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Some Very Helpful Words from RFC

Some Very Helpful Words from RFC

I was on duty for the 7am chapel service at my church this morning and wasn’t quite sure what to say, especially since the Gospel reading contained Jesus’ famously opaque words about “salt of the earth” (Mt 5.13). I had a copy of Robert Farrar Capon’s Kingdom, Grace, Judgment on my desk, and looked to see what wisdom he might offer. As usual, RFC was enormously helpful, both for those of us who are feeling like “winners” and “losers” today, who feel “dead” and “alive.”

Consider the imagery. Salt seasons and salt preserves, but in any significant quantity, it is not of itself edible, nourishing,…

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Sinners and Saints in a Pandemic

Sinners and Saints in a Pandemic

One of the oldest words in the history of hospital care is the French term “triage”—meaning, the sorting of patients. The practice of triage keeps a hospital organized (Intensive Care Unit here, Emergency Room there), but it also provides a way of prioritizing the care of patients. This is especially important on battlefields and in disaster zones, where the need for treatment can heavily outweigh the resources available. When the number of sick people is far greater than the number of doctors, triage provides a sieve for who sees the doctors first.

As you might guess, then, triage naturally moves medicine…

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No Such Glorious Thing: Martyrdom and the God of Silence

No Such Glorious Thing: Martyrdom and the God of Silence

This post was written by Cort Gatliff.

One afternoon when I was in elementary school, as I was choosing a book to purchase from the church bookstore—my reward for behaving while running errands with my mom—I came across Jesus Freaks by the Christian band DC Talk. Named after the band’s successful album and song, both of which I counted myself a fan, Jesus Freaks tells the stories of Christians around the world who have been put to death for their faith.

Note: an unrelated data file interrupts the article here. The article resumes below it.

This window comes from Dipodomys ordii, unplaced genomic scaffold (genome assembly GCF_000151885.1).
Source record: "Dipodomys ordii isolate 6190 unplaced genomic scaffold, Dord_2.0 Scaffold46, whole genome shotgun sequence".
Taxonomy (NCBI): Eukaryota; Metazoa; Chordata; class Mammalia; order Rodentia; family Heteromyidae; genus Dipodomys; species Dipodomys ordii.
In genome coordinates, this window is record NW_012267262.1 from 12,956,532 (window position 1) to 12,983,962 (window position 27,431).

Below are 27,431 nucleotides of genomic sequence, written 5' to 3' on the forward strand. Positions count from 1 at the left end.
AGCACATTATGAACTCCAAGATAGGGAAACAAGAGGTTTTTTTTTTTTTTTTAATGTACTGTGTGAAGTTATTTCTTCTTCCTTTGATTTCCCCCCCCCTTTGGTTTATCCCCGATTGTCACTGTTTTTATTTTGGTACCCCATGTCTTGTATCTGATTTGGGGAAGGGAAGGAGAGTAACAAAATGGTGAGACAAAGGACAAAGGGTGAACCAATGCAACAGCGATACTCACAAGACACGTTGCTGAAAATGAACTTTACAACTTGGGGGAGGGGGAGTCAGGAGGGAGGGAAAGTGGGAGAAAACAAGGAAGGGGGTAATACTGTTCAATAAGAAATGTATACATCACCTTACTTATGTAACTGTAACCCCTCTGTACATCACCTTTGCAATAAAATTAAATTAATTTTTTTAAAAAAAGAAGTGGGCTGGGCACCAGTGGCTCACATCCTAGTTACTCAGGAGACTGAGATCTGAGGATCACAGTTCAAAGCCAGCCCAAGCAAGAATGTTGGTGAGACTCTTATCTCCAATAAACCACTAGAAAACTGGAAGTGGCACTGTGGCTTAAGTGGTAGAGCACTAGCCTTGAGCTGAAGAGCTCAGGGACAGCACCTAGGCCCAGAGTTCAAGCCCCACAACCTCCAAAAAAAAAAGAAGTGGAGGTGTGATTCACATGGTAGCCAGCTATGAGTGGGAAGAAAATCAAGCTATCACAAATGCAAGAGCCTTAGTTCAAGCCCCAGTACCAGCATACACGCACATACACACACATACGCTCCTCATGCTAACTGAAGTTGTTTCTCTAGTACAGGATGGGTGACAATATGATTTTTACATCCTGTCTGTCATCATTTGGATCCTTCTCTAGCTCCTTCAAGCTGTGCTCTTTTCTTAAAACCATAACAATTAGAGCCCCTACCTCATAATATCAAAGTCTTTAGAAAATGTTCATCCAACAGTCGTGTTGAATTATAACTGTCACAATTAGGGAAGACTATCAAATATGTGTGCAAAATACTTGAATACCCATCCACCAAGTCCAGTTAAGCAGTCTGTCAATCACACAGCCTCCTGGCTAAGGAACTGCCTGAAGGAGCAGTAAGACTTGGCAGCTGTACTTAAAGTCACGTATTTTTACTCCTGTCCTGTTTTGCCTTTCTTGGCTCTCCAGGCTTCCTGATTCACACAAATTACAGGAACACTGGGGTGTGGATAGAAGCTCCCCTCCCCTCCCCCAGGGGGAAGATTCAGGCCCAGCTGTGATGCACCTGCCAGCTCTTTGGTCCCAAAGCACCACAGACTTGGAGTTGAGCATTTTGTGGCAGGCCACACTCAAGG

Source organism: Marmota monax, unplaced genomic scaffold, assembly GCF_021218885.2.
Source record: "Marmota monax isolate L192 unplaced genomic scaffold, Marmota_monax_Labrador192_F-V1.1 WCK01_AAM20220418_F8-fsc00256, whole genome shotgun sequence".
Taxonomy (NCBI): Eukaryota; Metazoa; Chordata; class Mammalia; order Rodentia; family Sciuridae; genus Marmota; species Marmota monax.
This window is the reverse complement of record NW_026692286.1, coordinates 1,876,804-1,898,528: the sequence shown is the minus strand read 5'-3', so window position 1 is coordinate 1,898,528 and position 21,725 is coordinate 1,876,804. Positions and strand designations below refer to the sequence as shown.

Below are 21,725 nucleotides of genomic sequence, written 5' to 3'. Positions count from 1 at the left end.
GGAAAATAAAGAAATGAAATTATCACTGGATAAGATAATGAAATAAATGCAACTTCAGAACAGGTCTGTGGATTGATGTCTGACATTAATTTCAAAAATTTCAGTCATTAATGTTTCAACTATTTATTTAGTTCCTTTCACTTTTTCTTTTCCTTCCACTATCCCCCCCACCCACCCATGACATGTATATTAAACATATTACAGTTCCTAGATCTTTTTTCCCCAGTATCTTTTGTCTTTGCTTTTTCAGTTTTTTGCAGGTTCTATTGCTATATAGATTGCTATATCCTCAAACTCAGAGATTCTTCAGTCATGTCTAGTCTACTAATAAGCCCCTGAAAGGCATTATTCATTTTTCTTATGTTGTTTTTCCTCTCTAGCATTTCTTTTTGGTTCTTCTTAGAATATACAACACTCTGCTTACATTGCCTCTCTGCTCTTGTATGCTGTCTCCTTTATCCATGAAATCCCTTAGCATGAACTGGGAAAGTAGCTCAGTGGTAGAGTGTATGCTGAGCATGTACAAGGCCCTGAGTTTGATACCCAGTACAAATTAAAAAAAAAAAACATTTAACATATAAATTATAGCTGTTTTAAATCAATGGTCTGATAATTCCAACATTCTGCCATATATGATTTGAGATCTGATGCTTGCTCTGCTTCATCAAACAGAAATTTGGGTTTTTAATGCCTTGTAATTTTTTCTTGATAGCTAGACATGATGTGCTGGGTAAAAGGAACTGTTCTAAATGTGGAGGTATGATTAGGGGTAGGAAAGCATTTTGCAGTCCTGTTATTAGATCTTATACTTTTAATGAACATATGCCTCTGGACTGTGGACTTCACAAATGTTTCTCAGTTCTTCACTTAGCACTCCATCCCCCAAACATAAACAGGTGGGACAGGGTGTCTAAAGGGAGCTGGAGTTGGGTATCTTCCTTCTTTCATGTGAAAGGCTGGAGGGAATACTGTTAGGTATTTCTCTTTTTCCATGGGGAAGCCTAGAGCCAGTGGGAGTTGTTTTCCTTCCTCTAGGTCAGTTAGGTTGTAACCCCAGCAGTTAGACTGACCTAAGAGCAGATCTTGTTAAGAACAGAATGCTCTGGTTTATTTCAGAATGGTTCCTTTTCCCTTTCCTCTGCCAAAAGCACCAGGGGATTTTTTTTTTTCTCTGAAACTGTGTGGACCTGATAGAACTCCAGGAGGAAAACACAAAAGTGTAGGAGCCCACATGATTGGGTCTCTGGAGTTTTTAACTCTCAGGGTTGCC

That night, long after everyone in my house had fallen asleep, I stayed up reading. I became obsessed with these shocking…

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Halloween Is For All the Saints

Halloween Is For All the Saints

Do I love Halloween because I love darkness? That’s a trick question, albeit an unintentional one. Do I love darkness? Yes. Every son and daughter of Adam loves darkness, John records for us in the light of Nicodemus’ bumbling nighttime interview with Jesus. Our inheritance as a race is a disavowal of the light and an embrace of gloom and death. So am I somehow an exception that escapes the charge? Not at all. But is this affirmation the bottom line for why I delight in Halloween? For some the answer will be an obvious “Yes”, but I think the…